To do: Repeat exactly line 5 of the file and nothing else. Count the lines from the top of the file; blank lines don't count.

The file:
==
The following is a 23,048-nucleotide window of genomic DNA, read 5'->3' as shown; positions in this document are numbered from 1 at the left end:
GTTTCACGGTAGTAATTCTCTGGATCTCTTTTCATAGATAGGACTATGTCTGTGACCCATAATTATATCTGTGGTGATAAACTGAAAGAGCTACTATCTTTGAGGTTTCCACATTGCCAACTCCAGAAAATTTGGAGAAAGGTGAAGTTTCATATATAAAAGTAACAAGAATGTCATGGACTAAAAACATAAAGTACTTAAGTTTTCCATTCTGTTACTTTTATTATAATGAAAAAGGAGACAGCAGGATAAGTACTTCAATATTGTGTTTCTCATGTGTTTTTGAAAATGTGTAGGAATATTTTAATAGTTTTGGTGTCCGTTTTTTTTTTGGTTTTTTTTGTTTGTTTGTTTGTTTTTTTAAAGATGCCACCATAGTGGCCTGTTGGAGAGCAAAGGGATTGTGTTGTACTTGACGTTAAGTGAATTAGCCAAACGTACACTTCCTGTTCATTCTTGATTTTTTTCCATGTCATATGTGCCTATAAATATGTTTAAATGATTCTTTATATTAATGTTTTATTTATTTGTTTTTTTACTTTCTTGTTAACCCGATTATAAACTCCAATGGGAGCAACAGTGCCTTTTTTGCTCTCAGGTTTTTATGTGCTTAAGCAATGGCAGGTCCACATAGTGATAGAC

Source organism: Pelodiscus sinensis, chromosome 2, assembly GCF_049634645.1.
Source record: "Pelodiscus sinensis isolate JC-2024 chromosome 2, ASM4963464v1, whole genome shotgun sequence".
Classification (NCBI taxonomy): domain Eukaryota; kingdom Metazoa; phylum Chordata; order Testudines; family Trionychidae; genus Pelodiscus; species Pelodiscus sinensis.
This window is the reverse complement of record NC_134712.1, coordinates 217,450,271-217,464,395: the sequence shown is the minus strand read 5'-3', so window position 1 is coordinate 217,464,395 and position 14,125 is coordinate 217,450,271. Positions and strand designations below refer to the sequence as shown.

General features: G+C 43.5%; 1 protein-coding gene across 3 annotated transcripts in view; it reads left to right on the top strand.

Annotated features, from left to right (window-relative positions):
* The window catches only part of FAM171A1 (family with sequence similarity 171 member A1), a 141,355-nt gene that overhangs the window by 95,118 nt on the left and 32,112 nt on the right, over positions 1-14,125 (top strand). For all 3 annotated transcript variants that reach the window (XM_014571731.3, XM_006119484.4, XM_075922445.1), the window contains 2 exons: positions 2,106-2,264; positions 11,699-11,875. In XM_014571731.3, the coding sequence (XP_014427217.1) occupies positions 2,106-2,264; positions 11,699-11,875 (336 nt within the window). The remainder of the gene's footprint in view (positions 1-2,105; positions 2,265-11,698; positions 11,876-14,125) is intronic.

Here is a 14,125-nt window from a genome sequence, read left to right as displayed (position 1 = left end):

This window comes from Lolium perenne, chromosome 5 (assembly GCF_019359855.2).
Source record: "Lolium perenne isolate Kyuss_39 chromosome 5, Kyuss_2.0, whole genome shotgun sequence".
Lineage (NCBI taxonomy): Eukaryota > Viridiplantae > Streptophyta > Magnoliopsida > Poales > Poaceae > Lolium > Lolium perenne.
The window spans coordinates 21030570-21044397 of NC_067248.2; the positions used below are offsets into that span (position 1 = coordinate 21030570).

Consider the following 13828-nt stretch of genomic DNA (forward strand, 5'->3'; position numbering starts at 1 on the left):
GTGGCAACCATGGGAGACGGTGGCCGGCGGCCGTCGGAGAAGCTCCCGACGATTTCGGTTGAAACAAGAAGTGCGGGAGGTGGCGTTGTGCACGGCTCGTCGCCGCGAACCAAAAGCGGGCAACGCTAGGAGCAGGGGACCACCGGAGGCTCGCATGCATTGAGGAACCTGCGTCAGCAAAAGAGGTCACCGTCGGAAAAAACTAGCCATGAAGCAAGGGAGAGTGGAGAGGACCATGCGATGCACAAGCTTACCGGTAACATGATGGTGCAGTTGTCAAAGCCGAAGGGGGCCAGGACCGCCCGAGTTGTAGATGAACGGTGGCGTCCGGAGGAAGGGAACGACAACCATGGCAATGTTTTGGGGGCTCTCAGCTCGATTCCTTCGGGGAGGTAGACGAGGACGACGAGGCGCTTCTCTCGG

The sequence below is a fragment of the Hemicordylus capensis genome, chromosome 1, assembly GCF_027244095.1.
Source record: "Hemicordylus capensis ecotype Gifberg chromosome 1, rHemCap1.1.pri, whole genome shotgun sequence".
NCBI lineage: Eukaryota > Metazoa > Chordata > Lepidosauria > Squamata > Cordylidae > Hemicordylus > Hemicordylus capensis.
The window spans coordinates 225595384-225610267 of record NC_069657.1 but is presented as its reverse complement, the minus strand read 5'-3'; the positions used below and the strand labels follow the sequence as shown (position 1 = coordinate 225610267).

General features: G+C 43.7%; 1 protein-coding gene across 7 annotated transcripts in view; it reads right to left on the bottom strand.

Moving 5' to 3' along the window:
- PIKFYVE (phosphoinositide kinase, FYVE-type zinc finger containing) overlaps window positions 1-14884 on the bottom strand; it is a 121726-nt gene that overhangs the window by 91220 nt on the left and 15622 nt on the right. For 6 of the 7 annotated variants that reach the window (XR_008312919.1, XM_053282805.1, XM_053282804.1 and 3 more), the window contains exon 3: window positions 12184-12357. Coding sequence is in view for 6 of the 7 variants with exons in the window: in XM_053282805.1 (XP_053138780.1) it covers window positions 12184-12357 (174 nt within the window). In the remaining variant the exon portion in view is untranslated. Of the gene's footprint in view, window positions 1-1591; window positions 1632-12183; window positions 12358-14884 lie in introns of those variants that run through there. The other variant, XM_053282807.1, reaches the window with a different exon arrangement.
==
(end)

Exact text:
Classification (NCBI taxonomy): domain Eukaryota; kingdom Metazoa; phylum Chordata; order Testudines; family Trionychidae; genus Pelodiscus; species Pelodiscus sinensis.